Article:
Escobar grew up in poverty in Maracay, Venezuela. He started working odd jobs at age seven to help put food on the table. But there were times when that did not happen, when he and his five siblings did not have enough to eat.
Eduardo's father left when he was young, leaving his mother to fend for herself. It forced Escobar to take on a high level of responsibility at a younger age than most.
Escobar might be the most active in the community as any Diamondbacks' player in history. The teams VP of corporate and community impact, Debbie Castaldo describes him as almost over-eager, someone who seemingly has to be prevented from spending every minute of free time visiting low-income schools and communities in the Phoenix area.
"He knows what hunger feels like," Castaldo said. "He knows what fear feels like. He knows what it's like to feel for your mom and her struggle. When you can call yourself a survivor of some of those circumstances, it makes you different." (Nick Piecoro - Baseball Digest - August, 2020)
In 2006, Escobar signed with the White Sox, and scout Amador Arias, out of Venezuela.
When Escobar was 19 years old and playing in the White Sox organization, then-Chicago manager Ozzie Guillen saw him taking grounders on a backfield at the team's Spring Training complex. It was an off day for the big league team and Guillen had come to watch his son, Oney, who was playing ahead of Escobar.
"I saw him taking infield, and he was the best infielder I saw," Guillen said. "I said, 'Wait a minute, this is the best infielder I see, and he's my son's backup? This is the best infielder we have. Why is he not playing?'"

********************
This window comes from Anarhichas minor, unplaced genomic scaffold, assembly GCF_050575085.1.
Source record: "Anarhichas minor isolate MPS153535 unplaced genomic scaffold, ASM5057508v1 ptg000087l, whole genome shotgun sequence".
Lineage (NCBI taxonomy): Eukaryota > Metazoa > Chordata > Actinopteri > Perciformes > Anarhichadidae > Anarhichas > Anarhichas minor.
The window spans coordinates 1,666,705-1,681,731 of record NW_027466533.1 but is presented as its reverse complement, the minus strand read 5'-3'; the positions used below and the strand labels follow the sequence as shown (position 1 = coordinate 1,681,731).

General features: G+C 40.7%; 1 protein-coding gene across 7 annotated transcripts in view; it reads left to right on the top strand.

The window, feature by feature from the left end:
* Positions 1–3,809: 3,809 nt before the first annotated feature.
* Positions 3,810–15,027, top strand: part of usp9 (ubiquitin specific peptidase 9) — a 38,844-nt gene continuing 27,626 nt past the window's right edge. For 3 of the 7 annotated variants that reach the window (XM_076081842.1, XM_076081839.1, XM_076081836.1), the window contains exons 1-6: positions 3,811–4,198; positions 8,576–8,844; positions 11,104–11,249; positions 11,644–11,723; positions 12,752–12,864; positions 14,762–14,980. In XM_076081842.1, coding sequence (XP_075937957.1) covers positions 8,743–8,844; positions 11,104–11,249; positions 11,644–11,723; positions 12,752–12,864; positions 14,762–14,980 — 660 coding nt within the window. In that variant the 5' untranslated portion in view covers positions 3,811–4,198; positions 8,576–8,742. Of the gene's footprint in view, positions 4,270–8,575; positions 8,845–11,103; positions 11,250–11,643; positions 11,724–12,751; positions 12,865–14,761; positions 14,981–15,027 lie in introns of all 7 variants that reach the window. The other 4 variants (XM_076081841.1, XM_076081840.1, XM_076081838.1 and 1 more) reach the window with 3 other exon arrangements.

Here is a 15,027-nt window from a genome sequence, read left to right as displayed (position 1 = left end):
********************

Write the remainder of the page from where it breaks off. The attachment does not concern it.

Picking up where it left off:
Guillen, also from Venezuela, convinced the White Sox to not release Escobar and instead send him from the Venezuelan Summer League to an affiliate in the United States. Ozzie also had the organization send Escobar to instructional camp in Arizona to keep him out of his dangerous home neighborhood of La Pica.
In 2009, the Baseball America Prospect Handbook rated Eduardo as the 10th-best prospect in the White Sox organization. He was ranked at #19 in the spring of 2010. But they moved Escobar all the way up to 5th-best prospect in the White Sox farm system in the winter before 2011 spring camps opened.
After the 2010 season, Escobar hit .300/.353/.536 with four home runs and five triples in 28 games in the Arizona Fall League.
"He's a high energy guy," White Sox farm director Buddy Bell said in 2011. "Three years ago, he wasn't even in extended spring training. We went to the Dominican Republic and wondered why isn't this guy over here? He wasn't a big guy, but he came over here and he's come quickly. He's gotten stronger. His legs have gotten bigger and he's broader, but he's not afraid of anything.
"What you see is what you get. He doesn't put up with anything. He's kind of like Ozzie (Guillen) in that regard, but he's not as abrasive. Maybe he will be. They're very similar in the way they play and swing."
Escobar was regarded as the best defensive infielder in the White Sox's system, and Guillen, values defense as highly as anyone in the White Sox organization.
"I think he'll play mostly shortstop because I think that's a natural position for him," Bell said. "I think he'll always be able to play second. But at short, there are different plays out there, so I think he's got to play more there than second." (Mark Gonzalez-Baseball America-3/31/11)
Eduardo can play almost any defensive position. He has become indispensable for a team dealing with multiple injuries. Escobar was subbed in at shortstop and he has started at third base and left field.
"For me, I think I am ready whatever position," Escobar said. "When I can play, I'm going to play. I can play left field, center field, infield, catcher too. That's OK. I like to play."
Escobar endeared himself to then-Twins manager Ron Gardenhire not only with his can-do attitude, but also with his work ethic. "He goes out and shags (fly balls) and does all of his work all of the time," Gardenhire said. "He takes his groundballs and goes into the outfield and runs 'em down, always in early batting practice. He's got the most experience of any of the guys, so he'll be OK."